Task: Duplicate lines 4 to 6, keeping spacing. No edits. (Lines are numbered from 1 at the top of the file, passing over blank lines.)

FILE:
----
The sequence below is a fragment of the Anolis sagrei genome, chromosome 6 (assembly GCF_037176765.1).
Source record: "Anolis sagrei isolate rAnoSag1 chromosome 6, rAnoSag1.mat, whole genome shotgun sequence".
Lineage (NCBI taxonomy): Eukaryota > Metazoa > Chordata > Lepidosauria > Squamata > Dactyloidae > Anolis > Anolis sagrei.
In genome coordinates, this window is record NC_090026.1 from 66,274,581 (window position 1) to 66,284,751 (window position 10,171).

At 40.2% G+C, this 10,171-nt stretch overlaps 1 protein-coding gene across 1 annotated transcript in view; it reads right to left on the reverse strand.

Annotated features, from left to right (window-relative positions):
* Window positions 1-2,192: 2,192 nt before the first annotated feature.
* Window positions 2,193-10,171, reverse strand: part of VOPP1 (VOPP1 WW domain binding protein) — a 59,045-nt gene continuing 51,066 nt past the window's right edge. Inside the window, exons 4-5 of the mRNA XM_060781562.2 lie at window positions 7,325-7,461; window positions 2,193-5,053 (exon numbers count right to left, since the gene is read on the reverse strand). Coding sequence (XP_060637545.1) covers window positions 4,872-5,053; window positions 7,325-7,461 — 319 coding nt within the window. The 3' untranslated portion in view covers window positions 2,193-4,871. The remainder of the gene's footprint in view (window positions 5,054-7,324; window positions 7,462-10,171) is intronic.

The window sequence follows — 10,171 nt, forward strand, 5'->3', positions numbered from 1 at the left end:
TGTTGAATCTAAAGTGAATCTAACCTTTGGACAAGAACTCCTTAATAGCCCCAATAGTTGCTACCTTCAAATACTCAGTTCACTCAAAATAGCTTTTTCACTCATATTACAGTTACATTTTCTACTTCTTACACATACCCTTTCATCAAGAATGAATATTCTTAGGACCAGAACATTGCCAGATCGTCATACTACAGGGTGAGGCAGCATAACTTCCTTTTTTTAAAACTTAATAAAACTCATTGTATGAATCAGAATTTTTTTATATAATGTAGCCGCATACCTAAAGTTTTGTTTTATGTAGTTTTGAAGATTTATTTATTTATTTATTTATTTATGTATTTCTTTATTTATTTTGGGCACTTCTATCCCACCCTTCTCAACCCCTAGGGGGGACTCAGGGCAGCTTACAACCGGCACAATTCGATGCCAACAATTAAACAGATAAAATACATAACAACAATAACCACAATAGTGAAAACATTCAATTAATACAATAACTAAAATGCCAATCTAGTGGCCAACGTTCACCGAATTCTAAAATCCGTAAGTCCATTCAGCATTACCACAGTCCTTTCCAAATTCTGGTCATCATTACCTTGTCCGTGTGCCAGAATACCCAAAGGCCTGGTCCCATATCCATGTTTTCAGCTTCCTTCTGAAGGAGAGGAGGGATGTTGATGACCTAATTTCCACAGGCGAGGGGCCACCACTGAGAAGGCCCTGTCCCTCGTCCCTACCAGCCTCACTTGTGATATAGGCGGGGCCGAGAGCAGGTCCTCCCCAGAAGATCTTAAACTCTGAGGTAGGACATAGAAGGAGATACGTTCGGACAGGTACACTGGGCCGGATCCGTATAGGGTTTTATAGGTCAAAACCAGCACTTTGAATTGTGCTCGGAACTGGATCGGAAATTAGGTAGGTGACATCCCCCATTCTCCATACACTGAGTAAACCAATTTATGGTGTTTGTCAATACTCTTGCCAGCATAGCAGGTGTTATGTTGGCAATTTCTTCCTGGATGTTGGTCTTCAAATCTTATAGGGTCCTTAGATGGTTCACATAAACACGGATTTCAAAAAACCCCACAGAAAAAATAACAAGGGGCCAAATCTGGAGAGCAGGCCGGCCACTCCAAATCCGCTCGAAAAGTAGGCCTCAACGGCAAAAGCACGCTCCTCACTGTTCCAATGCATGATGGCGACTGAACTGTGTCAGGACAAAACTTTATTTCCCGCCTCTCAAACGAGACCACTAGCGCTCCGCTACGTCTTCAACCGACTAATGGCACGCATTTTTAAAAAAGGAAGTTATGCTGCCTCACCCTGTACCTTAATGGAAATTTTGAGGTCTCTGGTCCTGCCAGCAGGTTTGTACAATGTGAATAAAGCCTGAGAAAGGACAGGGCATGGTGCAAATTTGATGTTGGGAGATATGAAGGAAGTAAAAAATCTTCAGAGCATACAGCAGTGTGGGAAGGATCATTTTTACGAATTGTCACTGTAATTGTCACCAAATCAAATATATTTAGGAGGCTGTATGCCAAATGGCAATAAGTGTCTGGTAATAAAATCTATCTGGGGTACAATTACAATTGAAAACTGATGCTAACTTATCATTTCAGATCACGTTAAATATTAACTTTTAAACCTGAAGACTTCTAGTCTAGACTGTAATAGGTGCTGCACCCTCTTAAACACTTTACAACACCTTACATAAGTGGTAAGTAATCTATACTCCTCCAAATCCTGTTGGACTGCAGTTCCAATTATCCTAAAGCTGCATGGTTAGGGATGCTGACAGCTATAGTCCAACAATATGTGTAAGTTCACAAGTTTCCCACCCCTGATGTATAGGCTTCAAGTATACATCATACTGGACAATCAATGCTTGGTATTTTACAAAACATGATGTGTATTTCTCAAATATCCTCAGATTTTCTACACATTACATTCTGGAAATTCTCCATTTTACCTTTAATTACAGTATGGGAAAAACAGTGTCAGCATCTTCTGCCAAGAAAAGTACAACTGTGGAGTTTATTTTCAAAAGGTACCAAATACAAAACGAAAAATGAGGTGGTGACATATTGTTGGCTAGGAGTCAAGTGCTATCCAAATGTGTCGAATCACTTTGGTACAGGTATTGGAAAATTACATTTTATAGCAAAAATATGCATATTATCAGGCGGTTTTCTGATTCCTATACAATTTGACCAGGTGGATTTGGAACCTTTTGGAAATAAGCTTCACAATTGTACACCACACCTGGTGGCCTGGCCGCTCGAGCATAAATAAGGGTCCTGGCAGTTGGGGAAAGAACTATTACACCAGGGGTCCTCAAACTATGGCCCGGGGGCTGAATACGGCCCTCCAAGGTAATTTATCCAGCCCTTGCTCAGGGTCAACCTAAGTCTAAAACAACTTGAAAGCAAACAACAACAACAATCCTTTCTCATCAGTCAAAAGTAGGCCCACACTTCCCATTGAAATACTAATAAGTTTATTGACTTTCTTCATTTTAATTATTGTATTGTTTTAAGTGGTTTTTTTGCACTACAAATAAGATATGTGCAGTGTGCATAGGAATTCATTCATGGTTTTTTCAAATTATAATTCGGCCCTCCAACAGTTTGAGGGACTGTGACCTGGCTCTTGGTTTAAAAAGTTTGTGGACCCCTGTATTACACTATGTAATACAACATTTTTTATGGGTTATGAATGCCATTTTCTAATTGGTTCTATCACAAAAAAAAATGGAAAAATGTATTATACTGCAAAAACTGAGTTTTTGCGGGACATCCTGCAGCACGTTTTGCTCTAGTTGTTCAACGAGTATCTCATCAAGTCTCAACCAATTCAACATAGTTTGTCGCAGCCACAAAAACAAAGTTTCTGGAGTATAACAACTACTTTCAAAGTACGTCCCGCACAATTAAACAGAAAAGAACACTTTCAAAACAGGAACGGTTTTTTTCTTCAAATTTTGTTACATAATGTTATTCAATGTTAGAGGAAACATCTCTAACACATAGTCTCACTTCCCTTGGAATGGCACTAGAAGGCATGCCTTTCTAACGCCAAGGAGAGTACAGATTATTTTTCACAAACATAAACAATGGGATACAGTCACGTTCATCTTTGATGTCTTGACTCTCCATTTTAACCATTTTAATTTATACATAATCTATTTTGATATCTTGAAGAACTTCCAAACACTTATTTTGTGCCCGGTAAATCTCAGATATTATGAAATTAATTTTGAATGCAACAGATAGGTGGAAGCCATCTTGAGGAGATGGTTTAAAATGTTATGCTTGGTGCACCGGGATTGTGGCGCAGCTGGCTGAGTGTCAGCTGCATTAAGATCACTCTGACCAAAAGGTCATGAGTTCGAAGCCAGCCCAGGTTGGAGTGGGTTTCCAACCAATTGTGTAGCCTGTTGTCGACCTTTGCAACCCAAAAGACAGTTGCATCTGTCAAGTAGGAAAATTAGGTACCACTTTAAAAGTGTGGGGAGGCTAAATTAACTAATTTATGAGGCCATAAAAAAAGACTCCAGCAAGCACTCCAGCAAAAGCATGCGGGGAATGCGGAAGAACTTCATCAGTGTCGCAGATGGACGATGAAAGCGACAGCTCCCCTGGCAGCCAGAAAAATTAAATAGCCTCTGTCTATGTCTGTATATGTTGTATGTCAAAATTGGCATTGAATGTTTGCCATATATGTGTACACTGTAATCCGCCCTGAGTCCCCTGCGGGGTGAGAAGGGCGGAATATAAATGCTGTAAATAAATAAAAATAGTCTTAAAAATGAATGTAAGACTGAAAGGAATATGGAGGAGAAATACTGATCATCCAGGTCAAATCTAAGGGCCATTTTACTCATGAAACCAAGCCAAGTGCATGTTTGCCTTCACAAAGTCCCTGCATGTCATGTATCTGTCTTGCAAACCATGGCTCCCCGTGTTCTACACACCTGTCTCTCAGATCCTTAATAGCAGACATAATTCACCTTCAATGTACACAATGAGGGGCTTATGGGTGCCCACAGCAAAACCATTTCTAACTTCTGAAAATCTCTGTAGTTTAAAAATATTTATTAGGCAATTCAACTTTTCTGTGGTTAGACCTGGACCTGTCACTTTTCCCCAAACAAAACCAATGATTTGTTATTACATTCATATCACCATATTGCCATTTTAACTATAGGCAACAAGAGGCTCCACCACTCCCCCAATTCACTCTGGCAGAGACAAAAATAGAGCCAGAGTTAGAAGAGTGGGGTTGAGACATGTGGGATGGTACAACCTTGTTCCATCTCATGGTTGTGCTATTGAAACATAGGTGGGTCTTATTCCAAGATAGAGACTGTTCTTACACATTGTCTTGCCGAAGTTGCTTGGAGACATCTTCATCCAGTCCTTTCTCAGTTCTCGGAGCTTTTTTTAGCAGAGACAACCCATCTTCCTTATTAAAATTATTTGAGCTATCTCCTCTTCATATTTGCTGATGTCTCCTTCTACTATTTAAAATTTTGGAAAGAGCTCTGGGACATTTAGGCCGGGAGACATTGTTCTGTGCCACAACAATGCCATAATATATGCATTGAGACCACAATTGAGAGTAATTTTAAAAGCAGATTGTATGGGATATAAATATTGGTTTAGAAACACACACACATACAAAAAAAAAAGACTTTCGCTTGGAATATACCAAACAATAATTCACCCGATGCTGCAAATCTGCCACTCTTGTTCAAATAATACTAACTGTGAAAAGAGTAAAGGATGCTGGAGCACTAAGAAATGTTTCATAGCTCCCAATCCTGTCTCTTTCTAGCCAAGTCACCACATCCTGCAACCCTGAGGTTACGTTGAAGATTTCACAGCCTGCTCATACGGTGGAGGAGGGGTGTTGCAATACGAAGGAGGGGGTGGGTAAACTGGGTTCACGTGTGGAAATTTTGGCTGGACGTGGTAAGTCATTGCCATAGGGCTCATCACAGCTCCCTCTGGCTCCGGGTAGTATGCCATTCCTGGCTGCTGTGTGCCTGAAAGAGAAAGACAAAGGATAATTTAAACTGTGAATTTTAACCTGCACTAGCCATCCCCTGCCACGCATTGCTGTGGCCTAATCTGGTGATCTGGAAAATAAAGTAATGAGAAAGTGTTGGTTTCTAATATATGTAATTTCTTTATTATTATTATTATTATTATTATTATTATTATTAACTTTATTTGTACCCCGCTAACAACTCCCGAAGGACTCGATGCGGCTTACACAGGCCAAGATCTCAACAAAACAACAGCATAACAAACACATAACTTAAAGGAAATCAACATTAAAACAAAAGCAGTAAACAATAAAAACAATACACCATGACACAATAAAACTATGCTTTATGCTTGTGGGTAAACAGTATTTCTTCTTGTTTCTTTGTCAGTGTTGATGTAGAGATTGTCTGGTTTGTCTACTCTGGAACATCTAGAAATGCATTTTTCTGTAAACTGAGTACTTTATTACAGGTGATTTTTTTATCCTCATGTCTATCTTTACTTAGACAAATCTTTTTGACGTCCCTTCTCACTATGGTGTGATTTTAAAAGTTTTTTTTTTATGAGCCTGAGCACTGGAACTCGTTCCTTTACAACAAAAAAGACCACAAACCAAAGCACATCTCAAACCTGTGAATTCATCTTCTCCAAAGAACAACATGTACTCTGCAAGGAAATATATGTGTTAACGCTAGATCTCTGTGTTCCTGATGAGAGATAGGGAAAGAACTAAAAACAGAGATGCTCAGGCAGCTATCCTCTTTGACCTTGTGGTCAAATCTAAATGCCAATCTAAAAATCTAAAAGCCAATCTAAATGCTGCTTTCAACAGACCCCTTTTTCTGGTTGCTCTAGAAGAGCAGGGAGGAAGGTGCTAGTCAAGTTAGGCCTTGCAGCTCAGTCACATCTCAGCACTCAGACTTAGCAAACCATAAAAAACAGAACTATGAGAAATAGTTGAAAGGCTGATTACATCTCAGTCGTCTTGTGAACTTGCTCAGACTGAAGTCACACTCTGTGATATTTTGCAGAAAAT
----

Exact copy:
In genome coordinates, this window is record NC_090026.1 from 66,274,581 (window position 1) to 66,284,751 (window position 10,171).

At 40.2% G+C, this 10,171-nt stretch overlaps 1 protein-coding gene across 1 annotated transcript in view; it reads right to left on the reverse strand.

Annotated features, from left to right (window-relative positions):